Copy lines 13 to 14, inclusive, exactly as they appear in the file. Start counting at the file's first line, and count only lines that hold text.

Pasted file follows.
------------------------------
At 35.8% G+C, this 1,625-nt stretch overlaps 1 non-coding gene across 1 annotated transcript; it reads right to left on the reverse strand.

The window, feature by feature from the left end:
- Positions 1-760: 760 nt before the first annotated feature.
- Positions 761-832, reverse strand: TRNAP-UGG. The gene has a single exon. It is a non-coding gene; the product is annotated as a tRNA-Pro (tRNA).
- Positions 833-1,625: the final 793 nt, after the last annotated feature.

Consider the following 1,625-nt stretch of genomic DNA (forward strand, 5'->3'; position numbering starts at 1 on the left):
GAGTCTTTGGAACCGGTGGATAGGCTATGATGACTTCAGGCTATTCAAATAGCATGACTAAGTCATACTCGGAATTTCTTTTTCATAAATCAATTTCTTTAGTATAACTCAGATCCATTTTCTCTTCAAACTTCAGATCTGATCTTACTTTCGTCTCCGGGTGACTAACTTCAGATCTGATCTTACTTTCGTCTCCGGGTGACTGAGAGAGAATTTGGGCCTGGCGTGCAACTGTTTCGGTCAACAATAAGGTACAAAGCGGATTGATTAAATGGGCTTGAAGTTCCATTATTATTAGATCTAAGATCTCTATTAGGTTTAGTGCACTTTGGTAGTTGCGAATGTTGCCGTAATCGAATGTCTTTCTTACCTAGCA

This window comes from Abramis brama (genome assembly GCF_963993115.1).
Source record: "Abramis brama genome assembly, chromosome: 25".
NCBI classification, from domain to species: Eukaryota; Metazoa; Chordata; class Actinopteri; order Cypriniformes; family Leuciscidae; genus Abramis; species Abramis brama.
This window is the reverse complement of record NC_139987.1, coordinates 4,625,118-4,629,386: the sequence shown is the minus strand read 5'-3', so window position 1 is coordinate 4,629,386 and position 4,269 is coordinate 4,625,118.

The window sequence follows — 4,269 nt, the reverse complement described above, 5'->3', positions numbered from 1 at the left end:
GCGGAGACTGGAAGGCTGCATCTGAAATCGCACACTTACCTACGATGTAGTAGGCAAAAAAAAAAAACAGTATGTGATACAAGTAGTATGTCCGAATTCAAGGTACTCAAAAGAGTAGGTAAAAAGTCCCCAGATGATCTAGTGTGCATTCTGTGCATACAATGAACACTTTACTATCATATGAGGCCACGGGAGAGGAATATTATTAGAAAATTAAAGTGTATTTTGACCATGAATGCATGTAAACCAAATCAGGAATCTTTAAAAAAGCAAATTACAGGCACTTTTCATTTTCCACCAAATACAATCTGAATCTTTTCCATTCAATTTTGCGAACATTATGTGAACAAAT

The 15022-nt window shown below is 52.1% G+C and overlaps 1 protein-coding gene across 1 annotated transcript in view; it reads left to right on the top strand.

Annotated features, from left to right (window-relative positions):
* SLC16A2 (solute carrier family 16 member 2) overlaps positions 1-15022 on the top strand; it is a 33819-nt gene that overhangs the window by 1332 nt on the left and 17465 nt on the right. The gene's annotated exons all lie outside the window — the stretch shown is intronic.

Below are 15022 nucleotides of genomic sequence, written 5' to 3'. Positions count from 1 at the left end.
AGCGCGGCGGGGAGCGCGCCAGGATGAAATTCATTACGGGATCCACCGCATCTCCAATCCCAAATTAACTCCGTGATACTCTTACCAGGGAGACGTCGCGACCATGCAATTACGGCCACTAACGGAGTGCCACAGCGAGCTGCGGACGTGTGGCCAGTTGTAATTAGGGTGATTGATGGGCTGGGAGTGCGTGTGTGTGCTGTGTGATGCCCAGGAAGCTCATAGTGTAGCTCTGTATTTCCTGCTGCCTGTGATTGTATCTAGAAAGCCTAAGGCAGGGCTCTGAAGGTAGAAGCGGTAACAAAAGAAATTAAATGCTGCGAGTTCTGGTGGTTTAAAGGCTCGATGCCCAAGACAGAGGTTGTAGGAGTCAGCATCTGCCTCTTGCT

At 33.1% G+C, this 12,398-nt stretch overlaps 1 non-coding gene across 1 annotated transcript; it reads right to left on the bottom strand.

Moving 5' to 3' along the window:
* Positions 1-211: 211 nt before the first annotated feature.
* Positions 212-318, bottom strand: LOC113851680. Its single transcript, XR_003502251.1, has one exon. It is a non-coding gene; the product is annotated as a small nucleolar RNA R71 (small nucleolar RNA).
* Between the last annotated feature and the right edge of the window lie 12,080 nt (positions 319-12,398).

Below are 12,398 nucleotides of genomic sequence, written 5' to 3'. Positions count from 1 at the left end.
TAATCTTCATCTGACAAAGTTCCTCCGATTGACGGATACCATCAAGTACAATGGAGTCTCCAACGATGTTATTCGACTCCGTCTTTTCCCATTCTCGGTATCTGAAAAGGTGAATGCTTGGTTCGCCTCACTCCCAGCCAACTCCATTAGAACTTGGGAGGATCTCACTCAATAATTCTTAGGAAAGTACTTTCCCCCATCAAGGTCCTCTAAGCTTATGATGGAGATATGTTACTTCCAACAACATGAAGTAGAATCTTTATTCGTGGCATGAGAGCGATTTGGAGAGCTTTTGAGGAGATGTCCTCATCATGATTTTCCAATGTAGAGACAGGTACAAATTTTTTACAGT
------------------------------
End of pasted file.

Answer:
GCGGAGACTGGAAGGCTGCATCTGAAATCGCACACTTACCTACGATGTAGTAGGCAAAAAAAAAAAACAGTATGTGATACAAGTAGTATGTCCGAATTCAAGGTACTCAAAAGAGTAGGTAAAAAGTCCCCAGATGATCTAGTGTGCATTCTGTGCATACAATGAACACTTTACTATCATATGAGGCCACGGGAGAGGAATATTATTAGAAAATTAAAGTGTATTTTGACCATGAATGCATGTAAACCAAATCAGGAATCTTTAAAAAAGCAAATTACAGGCACTTTTCATTTTCCACCAAATACAATCTGAATCTTTTCCATTCAATTTTGCGAACATTATGTGAACAAAT

The 15022-nt window shown below is 52.1% G+C and overlaps 1 protein-coding gene across 1 annotated transcript in view; it reads left to right on the top strand.